The positive implications of the arrival of the quantum era are obvious. However, not all potential uses of quantum computing power are quite so benign. Quantum computers are ideally suited to solving complex mathematical problems, such as the factoring of large numbers, which is at the core of asymmetric cryptosystems. This has serious implications for cybersecurity.
Indeed, cybersecurity relies on a rather restricted number of cryptographic primitives. Foremost among them are the well-known RSA and ECC algorithms. Both are based on the hardness of factoring, which does not hold true anymore once quantum computers are available.
As the critical lifespan of data gets longer, the danger becomes more tangible. Data stolen today does not have to be decrypted today to hold value. Financial, healthcare and intellectual property data stolen today could still be relevant in 10 years’ time.
The ability to download now and decrypt later means than, even if they are only available in several years, quantum computers pose a genuine threat to data security today.
In response to the threat of the quantum computer, there is a need to replace the current cybersecurity infrastructure with a new quantum-safe one. For this purpose, cybersecurity innovators are turning to a variety of technologies.
First, one can replace current cryptographic algorithms, which will not withstand the arrival of the quantum computer, by a new set of quantum-resistant algorithms, also known as post-quantum algorithms. The search for suitable algorithms has been formalised by a process led by the NIST in the USA.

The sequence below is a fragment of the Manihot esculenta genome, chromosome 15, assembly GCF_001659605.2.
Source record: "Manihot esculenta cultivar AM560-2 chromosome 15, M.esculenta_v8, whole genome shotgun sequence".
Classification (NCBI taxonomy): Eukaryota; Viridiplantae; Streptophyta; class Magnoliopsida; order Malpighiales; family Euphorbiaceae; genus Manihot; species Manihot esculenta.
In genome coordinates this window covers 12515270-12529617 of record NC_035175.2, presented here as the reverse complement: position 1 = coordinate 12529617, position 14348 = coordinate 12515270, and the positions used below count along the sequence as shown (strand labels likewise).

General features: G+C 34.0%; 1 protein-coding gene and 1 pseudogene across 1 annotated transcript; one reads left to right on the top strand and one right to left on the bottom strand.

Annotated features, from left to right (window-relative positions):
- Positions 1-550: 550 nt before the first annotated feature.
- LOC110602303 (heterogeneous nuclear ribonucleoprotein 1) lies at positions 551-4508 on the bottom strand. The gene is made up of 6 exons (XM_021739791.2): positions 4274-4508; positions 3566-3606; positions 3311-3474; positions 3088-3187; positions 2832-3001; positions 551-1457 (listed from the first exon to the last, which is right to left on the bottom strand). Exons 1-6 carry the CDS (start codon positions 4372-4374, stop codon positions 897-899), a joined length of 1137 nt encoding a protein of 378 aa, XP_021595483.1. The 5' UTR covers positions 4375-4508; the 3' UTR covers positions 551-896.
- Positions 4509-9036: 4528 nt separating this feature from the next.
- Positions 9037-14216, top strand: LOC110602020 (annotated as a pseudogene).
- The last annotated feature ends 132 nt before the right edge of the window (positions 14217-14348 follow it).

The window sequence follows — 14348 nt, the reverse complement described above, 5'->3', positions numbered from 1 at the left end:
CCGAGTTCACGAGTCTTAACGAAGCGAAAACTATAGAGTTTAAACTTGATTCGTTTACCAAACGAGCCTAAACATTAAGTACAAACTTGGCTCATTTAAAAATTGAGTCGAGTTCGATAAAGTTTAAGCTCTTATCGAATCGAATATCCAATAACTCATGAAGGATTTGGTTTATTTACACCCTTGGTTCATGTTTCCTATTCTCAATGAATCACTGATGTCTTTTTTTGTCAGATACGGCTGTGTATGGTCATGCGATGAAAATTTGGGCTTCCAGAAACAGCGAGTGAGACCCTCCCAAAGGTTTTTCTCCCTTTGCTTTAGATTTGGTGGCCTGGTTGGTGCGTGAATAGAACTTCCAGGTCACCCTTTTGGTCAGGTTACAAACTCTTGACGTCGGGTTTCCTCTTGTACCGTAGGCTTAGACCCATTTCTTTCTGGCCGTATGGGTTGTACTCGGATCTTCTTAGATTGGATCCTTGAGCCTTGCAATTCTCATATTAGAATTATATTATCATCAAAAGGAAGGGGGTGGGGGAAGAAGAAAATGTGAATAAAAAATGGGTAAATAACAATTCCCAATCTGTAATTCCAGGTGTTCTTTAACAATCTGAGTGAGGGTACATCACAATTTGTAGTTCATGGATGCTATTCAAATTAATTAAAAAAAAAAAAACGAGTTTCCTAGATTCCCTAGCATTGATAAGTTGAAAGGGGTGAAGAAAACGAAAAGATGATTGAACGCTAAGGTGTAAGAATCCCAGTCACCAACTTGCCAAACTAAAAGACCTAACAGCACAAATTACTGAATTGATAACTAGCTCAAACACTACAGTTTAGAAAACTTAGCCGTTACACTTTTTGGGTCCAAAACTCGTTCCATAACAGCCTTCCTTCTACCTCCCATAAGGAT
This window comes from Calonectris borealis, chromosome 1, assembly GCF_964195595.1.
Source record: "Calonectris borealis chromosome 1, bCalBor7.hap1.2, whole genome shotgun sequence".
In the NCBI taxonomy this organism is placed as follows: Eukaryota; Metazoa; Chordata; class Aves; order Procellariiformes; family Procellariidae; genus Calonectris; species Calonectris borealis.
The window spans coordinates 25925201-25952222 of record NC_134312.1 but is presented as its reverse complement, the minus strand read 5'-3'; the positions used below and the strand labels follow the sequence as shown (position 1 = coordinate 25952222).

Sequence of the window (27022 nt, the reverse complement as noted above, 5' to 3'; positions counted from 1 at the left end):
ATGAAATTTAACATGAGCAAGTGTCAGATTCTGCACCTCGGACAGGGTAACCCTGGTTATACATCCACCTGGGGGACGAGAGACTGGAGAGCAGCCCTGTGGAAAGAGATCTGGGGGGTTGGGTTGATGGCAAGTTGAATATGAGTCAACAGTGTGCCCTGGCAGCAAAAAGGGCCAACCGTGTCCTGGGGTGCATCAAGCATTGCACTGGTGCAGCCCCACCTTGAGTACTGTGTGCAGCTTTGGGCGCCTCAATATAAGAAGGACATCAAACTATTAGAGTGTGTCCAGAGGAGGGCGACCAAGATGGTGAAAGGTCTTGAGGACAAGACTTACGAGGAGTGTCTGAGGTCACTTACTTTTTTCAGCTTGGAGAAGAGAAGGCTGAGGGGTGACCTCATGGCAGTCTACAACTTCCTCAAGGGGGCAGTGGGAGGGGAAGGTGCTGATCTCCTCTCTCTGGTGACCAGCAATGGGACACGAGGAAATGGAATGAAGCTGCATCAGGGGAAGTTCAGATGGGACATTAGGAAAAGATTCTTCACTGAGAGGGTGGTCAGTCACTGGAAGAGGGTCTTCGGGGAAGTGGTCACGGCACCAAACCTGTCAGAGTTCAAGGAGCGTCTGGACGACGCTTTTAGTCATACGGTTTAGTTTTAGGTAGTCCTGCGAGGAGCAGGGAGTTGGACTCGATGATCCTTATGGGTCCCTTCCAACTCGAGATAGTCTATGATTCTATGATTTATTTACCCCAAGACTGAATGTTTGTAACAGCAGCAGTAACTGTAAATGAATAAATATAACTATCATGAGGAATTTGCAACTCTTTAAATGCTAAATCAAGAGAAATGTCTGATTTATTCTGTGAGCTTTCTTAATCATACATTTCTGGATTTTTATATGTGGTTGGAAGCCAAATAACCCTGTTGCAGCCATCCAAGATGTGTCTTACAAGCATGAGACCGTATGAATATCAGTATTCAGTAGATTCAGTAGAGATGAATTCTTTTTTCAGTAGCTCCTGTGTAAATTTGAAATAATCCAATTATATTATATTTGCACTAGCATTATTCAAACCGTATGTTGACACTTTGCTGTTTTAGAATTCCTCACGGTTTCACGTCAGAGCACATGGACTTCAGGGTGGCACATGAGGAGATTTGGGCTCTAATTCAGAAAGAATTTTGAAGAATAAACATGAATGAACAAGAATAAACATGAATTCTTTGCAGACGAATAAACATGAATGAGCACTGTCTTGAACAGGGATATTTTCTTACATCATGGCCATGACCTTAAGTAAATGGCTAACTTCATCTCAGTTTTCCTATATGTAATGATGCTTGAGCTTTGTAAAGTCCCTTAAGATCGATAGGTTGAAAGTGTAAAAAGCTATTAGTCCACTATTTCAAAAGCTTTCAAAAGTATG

Candidates for various cryptographic functions are currently under scrutiny. Standardisation is expected within 4 to 5 years. However, there is a distinct possibility that new quantum algorithms, i.e. algorithms operating on quantum computers, may threaten these. The risk may be unreasonable for data with high and long-term value.
Alternatively, in an interesting twist, one can use quantum technologies themselves, and in particular quantum cryptography to counter the emerging threat. Advances in the development of quantum key generation and quantum key distribution (QKD) for example are well underway.
QKD is a breakthrough technology that exploits one of the fundamental principles of quantum physics (observation causes perturbation) to ensure forward secrecy of encryption keys across an optical fibre network, or across free space. Any attempt to eavesdrop on the network would be detected and passive interception is rendered impossible.
Unlike the quantum computer, QKD is already a reality. There is a number of real-world installations of QKD already in place. This includes a 2000 km-long infrastructure backbone in China, used to secure data exchanged between Beijing and Shanghai (and all points in between). This is currently being extended to an 11’000 backbone, which will cover most of Eastern China.
ID Quantique has been pioneering Quantum Cybersecurity since 2001, and deployed the world’s first commercial QKD systems in 2007. Since then, IDQ has been instrumental in establishing QKD networks and testbeds on all continents and has built one of the world’s most sophisticated QKD networks in South Korea, achieving unmatched scalability, usability, and interoperability.